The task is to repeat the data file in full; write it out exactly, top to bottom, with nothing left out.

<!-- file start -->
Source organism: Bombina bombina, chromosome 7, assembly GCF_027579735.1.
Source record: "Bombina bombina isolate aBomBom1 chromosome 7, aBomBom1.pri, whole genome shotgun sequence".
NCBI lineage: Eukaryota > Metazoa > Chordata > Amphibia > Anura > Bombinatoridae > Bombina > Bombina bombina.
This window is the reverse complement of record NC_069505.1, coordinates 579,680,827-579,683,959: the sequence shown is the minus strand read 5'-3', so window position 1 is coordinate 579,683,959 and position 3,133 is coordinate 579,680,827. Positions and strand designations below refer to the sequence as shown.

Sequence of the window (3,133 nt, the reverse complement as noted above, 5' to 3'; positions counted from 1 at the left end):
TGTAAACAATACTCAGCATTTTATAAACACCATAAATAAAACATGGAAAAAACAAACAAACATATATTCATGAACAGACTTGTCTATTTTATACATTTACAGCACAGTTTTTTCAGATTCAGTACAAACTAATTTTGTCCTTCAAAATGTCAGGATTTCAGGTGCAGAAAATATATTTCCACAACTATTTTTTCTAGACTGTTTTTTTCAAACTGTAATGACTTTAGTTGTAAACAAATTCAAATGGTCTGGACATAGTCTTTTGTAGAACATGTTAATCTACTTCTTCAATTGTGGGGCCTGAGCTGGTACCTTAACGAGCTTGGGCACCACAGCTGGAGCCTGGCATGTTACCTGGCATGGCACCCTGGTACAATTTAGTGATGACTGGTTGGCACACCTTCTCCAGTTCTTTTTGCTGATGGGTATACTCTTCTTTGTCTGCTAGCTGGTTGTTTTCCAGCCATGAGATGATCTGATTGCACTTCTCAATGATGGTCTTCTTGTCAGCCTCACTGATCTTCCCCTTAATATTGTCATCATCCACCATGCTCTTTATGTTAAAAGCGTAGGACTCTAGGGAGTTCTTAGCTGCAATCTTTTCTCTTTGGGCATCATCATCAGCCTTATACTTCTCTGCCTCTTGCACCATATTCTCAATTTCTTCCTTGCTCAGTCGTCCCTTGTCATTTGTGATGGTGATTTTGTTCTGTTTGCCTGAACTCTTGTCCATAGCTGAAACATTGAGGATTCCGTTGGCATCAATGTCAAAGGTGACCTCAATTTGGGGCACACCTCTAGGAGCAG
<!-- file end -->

Source organism: Bombina bombina, chromosome 7, assembly GCF_027579735.1.
Source record: "Bombina bombina isolate aBomBom1 chromosome 7, aBomBom1.pri, whole genome shotgun sequence".
NCBI lineage: Eukaryota > Metazoa > Chordata > Amphibia > Anura > Bombinatoridae > Bombina > Bombina bombina.
This window is the reverse complement of record NC_069505.1, coordinates 579,680,827-579,683,959: the sequence shown is the minus strand read 5'-3', so window position 1 is coordinate 579,683,959 and position 3,133 is coordinate 579,680,827. Positions and strand designations below refer to the sequence as shown.

Sequence of the window (3,133 nt, the reverse complement as noted above, 5' to 3'; positions counted from 1 at the left end):
TGTAAACAATACTCAGCATTTTATAAACACCATAAATAAAACATGGAAAAAACAAACAAACATATATTCATGAACAGACTTGTCTATTTTATACATTTACAGCACAGTTTTTTCAGATTCAGTACAAACTAATTTTGTCCTTCAAAATGTCAGGATTTCAGGTGCAGAAAATATATTTCCACAACTATTTTTTCTAGACTGTTTTTTTCAAACTGTAATGACTTTAGTTGTAAACAAATTCAAATGGTCTGGACATAGTCTTTTGTAGAACATGTTAATCTACTTCTTCAATTGTGGGGCCTGAGCTGGTACCTTAACGAGCTTGGGCACCACAGCTGGAGCCTGGCATGTTACCTGGCATGGCACCCTGGTACAATTTAGTGATGACTGGTTGGCACACCTTCTCCAGTTCTTTTTGCTGATGGGTATACTCTTCTTTGTCTGCTAGCTGGTTGTTTTCCAGCCATGAGATGATCTGATTGCACTTCTCAATGATGGTCTTCTTGTCAGCCTCACTGATCTTCCCCTTAATATTGTCATCATCCACCATGCTCTTTATGTTAAAAGCGTAGGACTCTAGGGAGTTCTTAGCTGCAATCTTTTCTCTTTGGGCATCATCATCAGCCTTATACTTCTCTGCCTCTTGCACCATATTCTCAATTTCTTCCTTGCTCAGTCGTCCCTTGTCATTTGTGATGGTGATTTTGTTCTGTTTGCCTGAACTCTTGTCCATAGCTGAAACATTGAGGATTCCGTTGGCATCAATGTCAAAGGTGACCTCAATTTGGGGCACACCTCTAGGAGCAG